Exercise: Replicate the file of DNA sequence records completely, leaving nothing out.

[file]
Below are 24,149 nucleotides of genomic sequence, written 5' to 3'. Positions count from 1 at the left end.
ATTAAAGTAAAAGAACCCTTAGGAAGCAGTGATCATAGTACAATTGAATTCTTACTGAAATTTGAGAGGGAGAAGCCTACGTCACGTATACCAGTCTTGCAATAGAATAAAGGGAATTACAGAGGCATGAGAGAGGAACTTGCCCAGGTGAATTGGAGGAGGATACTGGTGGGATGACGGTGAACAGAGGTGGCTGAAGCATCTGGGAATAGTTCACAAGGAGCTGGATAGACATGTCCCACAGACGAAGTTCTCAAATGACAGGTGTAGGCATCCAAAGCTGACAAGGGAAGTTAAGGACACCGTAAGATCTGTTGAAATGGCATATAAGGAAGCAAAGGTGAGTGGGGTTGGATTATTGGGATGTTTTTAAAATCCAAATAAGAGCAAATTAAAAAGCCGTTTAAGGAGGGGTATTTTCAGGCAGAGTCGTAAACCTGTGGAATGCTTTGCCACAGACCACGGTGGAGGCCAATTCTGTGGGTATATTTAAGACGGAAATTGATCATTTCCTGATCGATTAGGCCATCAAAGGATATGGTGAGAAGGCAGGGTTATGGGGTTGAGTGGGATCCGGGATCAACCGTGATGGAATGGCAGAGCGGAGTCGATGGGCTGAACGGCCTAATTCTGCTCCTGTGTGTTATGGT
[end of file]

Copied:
Below are 24,149 nucleotides of genomic sequence, written 5' to 3'. Positions count from 1 at the left end.
ATTAAAGTAAAAGAACCCTTAGGAAGCAGTGATCATAGTACAATTGAATTCTTACTGAAATTTGAGAGGGAGAAGCCTACGTCACGTATACCAGTCTTGCAATAGAATAAAGGGAATTACAGAGGCATGAGAGAGGAACTTGCCCAGGTGAATTGGAGGAGGATACTGGTGGGATGACGGTGAACAGAGGTGGCTGAAGCATCTGGGAATAGTTCACAAGGAGCTGGATAGACATGTCCCACAGACGAAGTTCTCAAATGACAGGTGTAGGCATCCAAAGCTGACAAGGGAAGTTAAGGACACCGTAAGATCTGTTGAAATGGCATATAAGGAAGCAAAGGTGAGTGGGGTTGGATTATTGGGATGTTTTTAAAATCCAAATAAGAGCAAATTAAAAAGCCGTTTAAGGAGGGGTATTTTCAGGCAGAGTCGTAAACCTGTGGAATGCTTTGCCACAGACCACGGTGGAGGCCAATTCTGTGGGTATATTTAAGACGGAAATTGATCATTTCCTGATCGATTAGGCCATCAAAGGATATGGTGAGAAGGCAGGGTTATGGGGTTGAGTGGGATCCGGGATCAACCGTGATGGAATGGCAGAGCGGAGTCGATGGGCTGAACGGCCTAATTCTGCTCCTGTGTGTTATGGT